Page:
Last time, we talked about how mutual, loving submission to the Apostles was, for the first Christians, a powerful manifestation of, and a contributor to, the divine oneness that the Spirit had come to work in them. Another pillar of unity, as we read in Acts 2:42, was the breaking of bread. Every commentator I have ever read, Catholic, Protestant or Orthodox, sees this as a reference to the Eucharist, the receiving of Christ’s body and blood in the bread and wine of communion.
When the Lord Jesus Christ initiates the sacrament of the Eucharist with his disciples before his death, he tells them that the bread he offers them is “my body which is broken for you.” The wine he gives them to drink, he says, is “the new covenant in my blood” (1 Corinthians 11:24,25). But even though Jesus plainly states that the bread and wine of communion are his flesh and blood, there has been, since the Protestant Reformation, considerable debate as to whether or not Jesus meant that literally. Many in the Western tradition insist that the bread and wine are purely symbolic of Christ’s body and blood. In essence, they are nothing more than grape juice and wheat. But these mundane substances serve a spiritual purpose by keeping Christ’s great sacrifice for us before our minds.
Those who hold this position often point out that when Jesus established this mystical supper, as we Orthodox call it, he said, “Do this in remembrance of me” (Luke 22:19). But in the kingdom of God, as we’ve been discussing it, to remember is not just a mental activity in which we recall some past event. In the case of the Eucharist, remembrance is not just a bringing to mind of Christ’s death and resurrection which we facilitate by using certain physical props.
As the New Testament declares in Romans 5 and elsewhere, we believers enter into the life of Our Lord. The Spirit of God resides in us. As a result, we don’t just remember the life of Christ—we participate in it, in all its completeness. Remember, Christ is fully God and fully human. This is the being in which we are blessed to share. In baptism, Christ gives us his divine Spirit. In the Eucharist, he shares with us his mortal, though glorified, flesh and blood.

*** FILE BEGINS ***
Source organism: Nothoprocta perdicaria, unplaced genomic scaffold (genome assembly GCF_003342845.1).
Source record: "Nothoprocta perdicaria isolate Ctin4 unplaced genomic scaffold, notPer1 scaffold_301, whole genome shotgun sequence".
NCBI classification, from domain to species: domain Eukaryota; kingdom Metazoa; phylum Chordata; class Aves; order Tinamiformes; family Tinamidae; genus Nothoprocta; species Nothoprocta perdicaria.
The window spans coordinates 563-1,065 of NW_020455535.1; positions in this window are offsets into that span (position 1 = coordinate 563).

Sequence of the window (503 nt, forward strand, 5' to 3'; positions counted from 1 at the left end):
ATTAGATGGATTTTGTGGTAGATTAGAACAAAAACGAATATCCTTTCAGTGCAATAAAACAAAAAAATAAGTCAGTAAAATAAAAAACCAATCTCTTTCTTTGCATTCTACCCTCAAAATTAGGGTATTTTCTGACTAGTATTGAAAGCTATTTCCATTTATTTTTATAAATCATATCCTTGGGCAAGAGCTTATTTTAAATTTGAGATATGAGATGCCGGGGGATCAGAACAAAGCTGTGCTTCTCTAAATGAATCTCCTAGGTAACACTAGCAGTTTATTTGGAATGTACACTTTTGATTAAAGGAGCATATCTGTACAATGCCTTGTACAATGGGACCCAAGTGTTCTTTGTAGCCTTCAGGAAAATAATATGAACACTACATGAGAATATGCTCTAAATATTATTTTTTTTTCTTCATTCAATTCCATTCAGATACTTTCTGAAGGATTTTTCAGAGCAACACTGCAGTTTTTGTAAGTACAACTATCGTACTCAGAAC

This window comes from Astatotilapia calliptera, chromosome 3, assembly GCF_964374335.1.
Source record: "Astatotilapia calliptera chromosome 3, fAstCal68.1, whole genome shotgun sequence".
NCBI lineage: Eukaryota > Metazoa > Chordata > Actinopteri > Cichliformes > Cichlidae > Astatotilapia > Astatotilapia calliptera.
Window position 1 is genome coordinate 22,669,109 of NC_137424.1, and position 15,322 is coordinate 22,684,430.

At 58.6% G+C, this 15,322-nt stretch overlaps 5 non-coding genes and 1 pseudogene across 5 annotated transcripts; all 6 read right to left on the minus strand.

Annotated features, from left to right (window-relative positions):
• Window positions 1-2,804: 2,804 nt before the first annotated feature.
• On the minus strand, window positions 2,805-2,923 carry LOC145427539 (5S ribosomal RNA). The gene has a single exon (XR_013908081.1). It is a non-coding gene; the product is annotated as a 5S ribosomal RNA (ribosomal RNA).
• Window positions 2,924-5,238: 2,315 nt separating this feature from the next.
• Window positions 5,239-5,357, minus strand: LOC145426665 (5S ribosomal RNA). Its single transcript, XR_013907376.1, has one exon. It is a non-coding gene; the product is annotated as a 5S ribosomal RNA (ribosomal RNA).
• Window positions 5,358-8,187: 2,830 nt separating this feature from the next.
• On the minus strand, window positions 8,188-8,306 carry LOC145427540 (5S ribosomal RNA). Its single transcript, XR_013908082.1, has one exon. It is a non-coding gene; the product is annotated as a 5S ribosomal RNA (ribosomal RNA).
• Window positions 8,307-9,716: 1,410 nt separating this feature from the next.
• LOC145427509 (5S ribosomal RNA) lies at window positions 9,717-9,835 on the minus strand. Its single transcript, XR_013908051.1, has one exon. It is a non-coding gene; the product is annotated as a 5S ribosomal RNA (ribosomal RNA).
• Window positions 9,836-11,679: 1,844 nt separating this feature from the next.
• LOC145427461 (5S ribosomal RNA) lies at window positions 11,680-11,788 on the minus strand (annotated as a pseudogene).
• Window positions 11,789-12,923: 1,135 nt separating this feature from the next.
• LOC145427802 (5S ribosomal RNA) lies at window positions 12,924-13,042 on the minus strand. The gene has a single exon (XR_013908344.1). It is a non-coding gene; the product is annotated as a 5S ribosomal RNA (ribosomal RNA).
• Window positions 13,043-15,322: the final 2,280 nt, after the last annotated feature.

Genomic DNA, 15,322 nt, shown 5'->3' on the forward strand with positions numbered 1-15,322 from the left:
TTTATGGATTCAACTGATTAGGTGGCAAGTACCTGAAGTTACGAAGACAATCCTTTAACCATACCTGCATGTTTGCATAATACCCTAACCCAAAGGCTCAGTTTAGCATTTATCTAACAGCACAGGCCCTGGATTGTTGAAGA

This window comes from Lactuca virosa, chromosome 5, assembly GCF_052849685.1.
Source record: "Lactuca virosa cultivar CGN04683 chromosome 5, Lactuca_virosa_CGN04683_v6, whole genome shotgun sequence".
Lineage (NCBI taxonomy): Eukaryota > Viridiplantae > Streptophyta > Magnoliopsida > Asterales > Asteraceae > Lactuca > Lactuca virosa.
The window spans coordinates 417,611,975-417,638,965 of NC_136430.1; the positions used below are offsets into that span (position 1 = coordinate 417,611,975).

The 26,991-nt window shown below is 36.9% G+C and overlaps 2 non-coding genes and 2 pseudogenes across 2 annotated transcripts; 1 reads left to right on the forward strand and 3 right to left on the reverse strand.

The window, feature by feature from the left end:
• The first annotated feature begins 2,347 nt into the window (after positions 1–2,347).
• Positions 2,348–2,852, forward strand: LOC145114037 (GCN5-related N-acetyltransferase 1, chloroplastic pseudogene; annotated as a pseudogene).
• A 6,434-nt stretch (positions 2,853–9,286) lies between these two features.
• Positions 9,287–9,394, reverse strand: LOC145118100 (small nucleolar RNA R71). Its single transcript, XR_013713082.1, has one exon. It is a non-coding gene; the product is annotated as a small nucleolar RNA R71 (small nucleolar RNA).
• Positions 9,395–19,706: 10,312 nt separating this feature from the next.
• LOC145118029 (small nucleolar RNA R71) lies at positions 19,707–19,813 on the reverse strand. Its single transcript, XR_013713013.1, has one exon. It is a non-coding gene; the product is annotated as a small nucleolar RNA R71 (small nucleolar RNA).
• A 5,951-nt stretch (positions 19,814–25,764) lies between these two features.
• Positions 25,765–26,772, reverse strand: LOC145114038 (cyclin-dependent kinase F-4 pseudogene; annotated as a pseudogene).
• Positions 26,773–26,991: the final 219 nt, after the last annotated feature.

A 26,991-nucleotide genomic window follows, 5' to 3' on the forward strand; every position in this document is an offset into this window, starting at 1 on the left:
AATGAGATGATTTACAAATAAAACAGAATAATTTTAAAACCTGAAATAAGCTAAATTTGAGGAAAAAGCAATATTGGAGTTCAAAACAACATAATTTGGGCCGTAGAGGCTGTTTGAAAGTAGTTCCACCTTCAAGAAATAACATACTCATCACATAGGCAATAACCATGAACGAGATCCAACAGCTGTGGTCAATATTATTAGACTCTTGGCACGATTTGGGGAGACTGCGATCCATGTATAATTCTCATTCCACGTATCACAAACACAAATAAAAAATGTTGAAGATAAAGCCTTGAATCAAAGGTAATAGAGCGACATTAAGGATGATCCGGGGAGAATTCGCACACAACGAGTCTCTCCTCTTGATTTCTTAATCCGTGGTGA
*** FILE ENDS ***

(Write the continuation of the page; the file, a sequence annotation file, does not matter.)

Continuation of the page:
As always, it is most instructive to know what the early Christians thought about this matter. From their testimony it is eminently clear that they received the Eucharist as the actual body and blood of their Lord. Yes, it is bread and wine, but mystically it becomes Christ’s genuine flesh and blood.
For instance, sometime around the turn of the first century, St. Ignatius of Antioch wrote a letter to the Christians at Smyrna in which he warned them about one of the first major heretical groups within the Church. They were called the Docetists. What was their heresy? St. Ignatius warns, “They confess not the Eucharist to be the flesh of our Savior Jesus Christ.” St. Ignatius became bishop of Antioch in A.D.69. He was converted under the teaching of the Apostles. Thus, it is plain that the first Christians knew the bread and wine to be truly, and in all reality, the body and blood of their Lord.
A generation later, St. Justin Martyr declares the same truth about the Eucharist in the apology that he offers to the Roman emperor on behalf of the Christian faith. St. Justin is often referred to as The Philosopher, and, as a philosopher, he goes out of his way to assure that there is no misunderstanding about what is in the communion cup.